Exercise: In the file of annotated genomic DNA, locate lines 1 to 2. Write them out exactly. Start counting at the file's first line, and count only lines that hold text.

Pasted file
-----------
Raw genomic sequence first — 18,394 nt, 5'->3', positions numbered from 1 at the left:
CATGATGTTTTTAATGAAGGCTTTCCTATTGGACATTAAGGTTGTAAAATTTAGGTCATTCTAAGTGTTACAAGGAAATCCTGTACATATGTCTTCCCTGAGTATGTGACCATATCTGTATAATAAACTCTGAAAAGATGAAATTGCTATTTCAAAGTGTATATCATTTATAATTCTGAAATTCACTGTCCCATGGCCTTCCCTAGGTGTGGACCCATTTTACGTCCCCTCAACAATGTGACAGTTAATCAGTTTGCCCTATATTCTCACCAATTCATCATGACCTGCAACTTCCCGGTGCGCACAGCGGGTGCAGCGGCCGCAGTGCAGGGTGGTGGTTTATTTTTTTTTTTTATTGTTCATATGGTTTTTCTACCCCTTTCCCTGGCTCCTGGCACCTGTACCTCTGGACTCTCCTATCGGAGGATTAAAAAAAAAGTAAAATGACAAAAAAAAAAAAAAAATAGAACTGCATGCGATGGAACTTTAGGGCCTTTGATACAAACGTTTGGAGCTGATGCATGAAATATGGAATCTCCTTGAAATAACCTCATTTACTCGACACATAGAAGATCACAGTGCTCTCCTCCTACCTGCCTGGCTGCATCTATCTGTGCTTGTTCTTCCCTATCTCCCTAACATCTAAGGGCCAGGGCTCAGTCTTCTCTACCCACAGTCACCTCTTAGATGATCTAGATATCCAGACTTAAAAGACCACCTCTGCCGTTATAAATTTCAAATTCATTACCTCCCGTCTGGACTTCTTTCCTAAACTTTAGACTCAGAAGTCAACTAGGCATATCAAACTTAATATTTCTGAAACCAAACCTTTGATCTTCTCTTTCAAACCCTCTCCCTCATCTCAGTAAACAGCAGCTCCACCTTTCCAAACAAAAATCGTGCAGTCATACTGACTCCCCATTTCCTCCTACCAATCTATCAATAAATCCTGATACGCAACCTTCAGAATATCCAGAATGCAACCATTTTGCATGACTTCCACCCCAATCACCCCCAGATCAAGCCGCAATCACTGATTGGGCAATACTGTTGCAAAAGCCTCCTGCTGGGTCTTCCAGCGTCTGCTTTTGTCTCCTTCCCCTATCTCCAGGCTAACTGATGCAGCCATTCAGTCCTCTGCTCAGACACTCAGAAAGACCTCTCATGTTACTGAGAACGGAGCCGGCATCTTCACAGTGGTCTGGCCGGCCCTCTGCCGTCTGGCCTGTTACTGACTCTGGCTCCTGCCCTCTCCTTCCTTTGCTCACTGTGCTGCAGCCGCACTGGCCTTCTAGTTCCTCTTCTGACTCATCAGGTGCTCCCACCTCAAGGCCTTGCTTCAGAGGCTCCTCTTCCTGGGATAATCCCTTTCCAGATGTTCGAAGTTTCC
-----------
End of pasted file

Raw genomic sequence first — 18,394 nt, 5'->3', positions numbered from 1 at the left:
CATGATGTTTTTAATGAAGGCTTTCCTATTGGACATTAAGGTTGTAAAATTTAGGTCATTCTAAGTGTTACAAGGAAATCCTGTACATATGTCTTCCCTGAGTATGTGACCATATCTGTATAATAAACTCTGAAAAGATGAAATTGCTATTTCAAAGTGTATATCATTTATAATTCTGAAATTCACTGTCCCATGGCCTTCCCTAGGTGTGGACCCATTTTACGTCCCCTCAACAATGTGACAGTTAATCAGTTTGCCCTATATTCTCACCAATTCATCATGACCTGCAACTTCCCGGTGCGCACAGCGGGTGCAGCGGCCGCAGTGCAGGGTGGTGGTTTATTTTTTTTTTTTATTGTTCATATGGTTTTTCTACCCCTTTCCCTGGCTCCTGGCACCTGTACCTCTGGACTCTCCTATCGGAGGATTAAAAAAAAAGTAAAATGACAAAAAAAAAAAAAAAATAGAACTGCATGCGATGGAACTTTAGGGCCTTTGATACAAACGTTTGGAGCTGATGCATGAAATATGGAATCTCCTTGAAATAACCTCATTTACTCGACACATAGAAGATCACAGTGCTCTCCTCCTACCTGCCTGGCTGCATCTATCTGTGCTTGTTCTTCCCTATCTCCCTAACATCTAAGGGCCAGGGCTCAGTCTTCTCTACCCACAGTCACCTCTTAGATGATCTAGATATCCAGACTTAAAAGACCACCTCTGCCGTTATAAATTTCAAATTCATTACCTCCCGTCTGGACTTCTTTCCTAAACTTTAGACTCAGAAGTCAACTAGGCATATCAAACTTAATATTTCTGAAACCAAACCTTTGATCTTCTCTTTCAAACCCTCTCCCTCATCTCAGTAAACAGCAGCTCCACCTTTCCAAACAAAAATCGTGCAGTCATACTGACTCCCCATTTCCTCCTACCAATCTATCAATAAATCCTGATACGCAACCTTCAGAATATCCAGAATGCAACCATTTTGCATGACTTCCACCCCAATCACCCCCAGATCAAGCCGCAATCACTGATTGGGCAATACTGTTGCAAAAGCCTCCTGCTGGGTCTTCCAGCGTCTGCTTTTGTCTCCTTCCCCTATCTCCAGGCTAACTGATGCAGCCATTCAGTCCTCTGCTCAGACACTCAGAAAGACCTCTCATGTTACTGAGAACGGAGCCGGCATCTTCACAGTGGTCTGGCCGGCCCTCTGCCGTCTGGCCTGTTACTGACTCTGGCTCCTGCCCTCTCCTTCCTTTGCTCACTGTGCTGCAGCCGCACTGGCCTTCTAGTTCCTCTTCTGACTCATCAGGTGCTCCCACCTCAAGGCCTTGCTTCAGAGGCTCCTCTTCCTGGGATAATCCCTTTCCAGATGTTCGAAGTTTCC